Agriculture during the medieval time was a very complex system. The
weather played a major role in the harvest. A week of unpleasant rain in May,
followed by an abnormal cold, humid summer might have thrown off the summer
harvest, resulting in a shortfall of food. Due to a surplus left over from the
previous harvest, no one went hungry. But after a couple of bad harvests, the
surplus began to run out. This happened in Europe in 1044. The Famine reared
its ugly head, in part, caused by years of unfavorable harvest and inadequate
crops, but it was also complicated by a plague that seemed to thrive on human
By 1043, northwest Europe was in disruption. Food prices which had
been high in 1042, remained high, especially in Belgium. No doubt the high
price of food was a result of the poor harvests from both the 1042 winter and
From Waverly in England and Angers in France, to St. Gall in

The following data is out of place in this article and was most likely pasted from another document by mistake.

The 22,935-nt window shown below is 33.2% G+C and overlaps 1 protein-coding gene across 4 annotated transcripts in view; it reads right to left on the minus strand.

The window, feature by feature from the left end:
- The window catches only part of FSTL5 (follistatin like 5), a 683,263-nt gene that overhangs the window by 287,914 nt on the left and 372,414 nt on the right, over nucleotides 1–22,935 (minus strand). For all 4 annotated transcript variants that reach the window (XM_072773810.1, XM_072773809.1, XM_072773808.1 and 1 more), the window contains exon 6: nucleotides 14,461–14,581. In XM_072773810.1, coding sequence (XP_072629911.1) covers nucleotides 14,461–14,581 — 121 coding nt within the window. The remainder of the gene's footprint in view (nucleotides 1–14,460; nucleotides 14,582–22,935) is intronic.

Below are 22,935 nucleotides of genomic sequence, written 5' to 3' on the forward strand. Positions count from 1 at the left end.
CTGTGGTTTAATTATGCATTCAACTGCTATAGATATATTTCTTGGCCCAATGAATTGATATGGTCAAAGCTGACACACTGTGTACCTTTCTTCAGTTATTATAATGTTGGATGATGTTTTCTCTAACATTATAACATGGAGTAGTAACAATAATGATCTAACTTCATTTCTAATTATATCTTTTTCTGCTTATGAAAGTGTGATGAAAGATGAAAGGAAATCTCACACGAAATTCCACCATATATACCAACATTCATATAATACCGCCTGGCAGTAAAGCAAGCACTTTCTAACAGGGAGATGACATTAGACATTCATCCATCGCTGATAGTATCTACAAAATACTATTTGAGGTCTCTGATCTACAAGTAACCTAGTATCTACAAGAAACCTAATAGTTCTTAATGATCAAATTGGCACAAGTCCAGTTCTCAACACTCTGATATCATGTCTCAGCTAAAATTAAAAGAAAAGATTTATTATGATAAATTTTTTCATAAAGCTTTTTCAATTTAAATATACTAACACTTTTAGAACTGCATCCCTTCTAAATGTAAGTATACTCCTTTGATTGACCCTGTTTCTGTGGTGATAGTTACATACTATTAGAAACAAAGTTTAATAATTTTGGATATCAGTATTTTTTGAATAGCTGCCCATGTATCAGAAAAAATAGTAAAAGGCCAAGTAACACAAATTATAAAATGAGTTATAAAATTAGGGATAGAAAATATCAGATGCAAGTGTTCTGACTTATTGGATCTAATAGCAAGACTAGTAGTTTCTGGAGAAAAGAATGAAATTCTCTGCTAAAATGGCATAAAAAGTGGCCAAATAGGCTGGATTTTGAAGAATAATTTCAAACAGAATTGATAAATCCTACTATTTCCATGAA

Switzerland and Gembloux in Belgium, reports of famine, disease, and death
circulated. No relief came in the summer of 1043. In France and Germany, there
were reports of a terribly wet and stormy summer. An entry from Swabia, a
province in south-central Germany, best summed up the situation: 'The entire
summer almost changed to winter by winds and rains, a great lack of grain and
wine came about.' (LeRoy 27) These rains must have been particularly harsh.
The wind and rain pounding away at the growing summer crop lowered not only
yields but quality as well. Almost all of the summer labors were adversely
effected. No doubt the rains barraged the grazing cattle as well.
If Emperor Henry III and his court had played ice hockey, December
would have been a glorious month indeed; there...